ADDISON COUNTY — The last weekend in May is always a big one for anyone who likes to listen to brass bands play, wonder at the precision driving of Shriners in pint-size vehicles, and watch a procession of friends and neighbors march past holding banners and waving. This year should be no exception.
Six Addison County towns will host Memorial Day parades this weekend.
As usual, Orwell will kick-off the festivities with its traditional Sunday afternoon parade, which gets under way at 1:30 p.m. The 34th annual parade will line up on North Orwell Road and proceed through the village to the green. This year’s parade marshal, Cindy Watrous, will lead a procession that includes the Fair Haven Union High School band, the Catamount Pipe Band, four American Legion color guard units, at least six Shriners units and a collection of fire department and rescue vehicles from area towns. The Rev. John Tatro of the Orwell Congregational Church will give the invocation as part of the memorial service on the green.
Marchers in the Middlebury parade, whose theme is “Lest We Forget,” step off at 9 a.m. on Monday on South Main Street and will proceed northbound and up to the Congregational Church and around the east side of the town green to the soldiers’ monument in front of the Town Hall Theater. In a remembrance ceremony expected to begin at approximately 9:45 a.m. at the monument, Gov. James Douglas, a Middlebury resident, will deliver the main address. The Rev. Terence Gleeson of St. Stephen’s Episcopal Church will deliver the invocation and benediction.
Two students from the Bridport Central School will deliver recitations in the ceremony. Chelsea Plouffe will read Lincoln’s Gettysburg Address and Joseph Woods will recite “In Flanders Field,” the World War I poem by Canadian John McCrae.
Participants in Brandon’s Memorial Day parade will gather at the town’s post office off Conant Square at 9 a.m. The parade will begin at 10 a.m. and wind its way down Route 7 to the Brandon Town green and Civil War monument. There, in the park, local veterans and town officials will host a ceremony honoring the contributions of our men and women in the military.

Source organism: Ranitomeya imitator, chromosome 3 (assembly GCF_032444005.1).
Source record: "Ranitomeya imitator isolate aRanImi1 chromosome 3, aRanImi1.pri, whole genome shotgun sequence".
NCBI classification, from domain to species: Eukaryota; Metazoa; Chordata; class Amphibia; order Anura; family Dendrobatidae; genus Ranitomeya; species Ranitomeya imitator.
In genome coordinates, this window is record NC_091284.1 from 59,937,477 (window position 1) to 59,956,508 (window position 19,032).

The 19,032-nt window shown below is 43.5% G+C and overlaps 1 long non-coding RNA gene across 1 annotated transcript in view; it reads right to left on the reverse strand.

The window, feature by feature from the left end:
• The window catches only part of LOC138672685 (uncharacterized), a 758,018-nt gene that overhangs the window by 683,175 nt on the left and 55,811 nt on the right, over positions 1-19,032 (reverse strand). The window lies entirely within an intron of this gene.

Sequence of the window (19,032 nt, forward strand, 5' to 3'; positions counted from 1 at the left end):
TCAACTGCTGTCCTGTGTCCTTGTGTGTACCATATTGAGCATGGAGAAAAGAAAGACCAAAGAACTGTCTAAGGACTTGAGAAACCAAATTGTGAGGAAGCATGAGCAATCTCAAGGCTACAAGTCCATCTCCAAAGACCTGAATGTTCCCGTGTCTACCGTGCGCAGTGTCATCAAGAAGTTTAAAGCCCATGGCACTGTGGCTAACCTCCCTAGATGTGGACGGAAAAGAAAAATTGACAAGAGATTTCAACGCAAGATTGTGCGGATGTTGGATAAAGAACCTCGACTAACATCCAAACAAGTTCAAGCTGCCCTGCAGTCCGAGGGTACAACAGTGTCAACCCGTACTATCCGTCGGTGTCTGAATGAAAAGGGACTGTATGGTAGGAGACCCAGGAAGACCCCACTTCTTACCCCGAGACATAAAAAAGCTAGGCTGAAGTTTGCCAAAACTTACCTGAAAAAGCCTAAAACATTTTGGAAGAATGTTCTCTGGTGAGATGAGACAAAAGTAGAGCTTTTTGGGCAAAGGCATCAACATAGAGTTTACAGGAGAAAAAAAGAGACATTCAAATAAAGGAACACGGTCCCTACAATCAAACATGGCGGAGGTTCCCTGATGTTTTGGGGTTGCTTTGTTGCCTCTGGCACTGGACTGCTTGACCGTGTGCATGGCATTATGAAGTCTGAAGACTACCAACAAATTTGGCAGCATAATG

The Brandon parade is expected to last around 30 minutes.
Also at 10 a.m. on Monday, Hancock will host its annual parade. The procession will begin at the town clerk’s office and continue on to the cemetery.
Bristol American Legion Post 19 has organized a parade for Monday, as well. It will begin at approximately 1 p.m. (as soon as the Mount Abraham Union High School band returns from marching in the Vergennes parade, organizers say) at the American Legion building on Airport Drive and process down West Street to the village green. An officer from the Vermont Army National Guard will deliver the Memorial Day address in a ceremony on the green.
The annual Memorial Day Parade and Observance in Vergennes, which will begin at 11 a.m. at the high school, is expected to be big, with more than 100 units marching and at least 13 bands. Look for a squadron of Vermont Air Guard F-16 fighter jets to fly over as the marching gets started.
The parade, whose theme this year is “Memories Eternal,” will follow the same route as in previous years, winding through the city and ending up at the Vergennes City Park where the Maj. Gen. Michael Dubie, Vermont’s adjutant general, will deliver the Memorial Day address. Organizers have lined up an array of colorful floats, Civil War re-enactors, antique cars, color guards, scouting groups, marching groups, antique tractors, fire trucks, decorated bicycles and much more. Politicians expected to be on hand include U.S. Sen. Bernie Sanders, I-Vt., and Gov. Douglas.
Dennis Steady will be master of ceremonies at the Vergennes City Park. (For a full agenda on Vergennes Memorial Day activities, see Page 5B.)
Following the services at the park, the annual chicken barbeque will be held at the Vergennes American Legion under the tent. The public is welcome.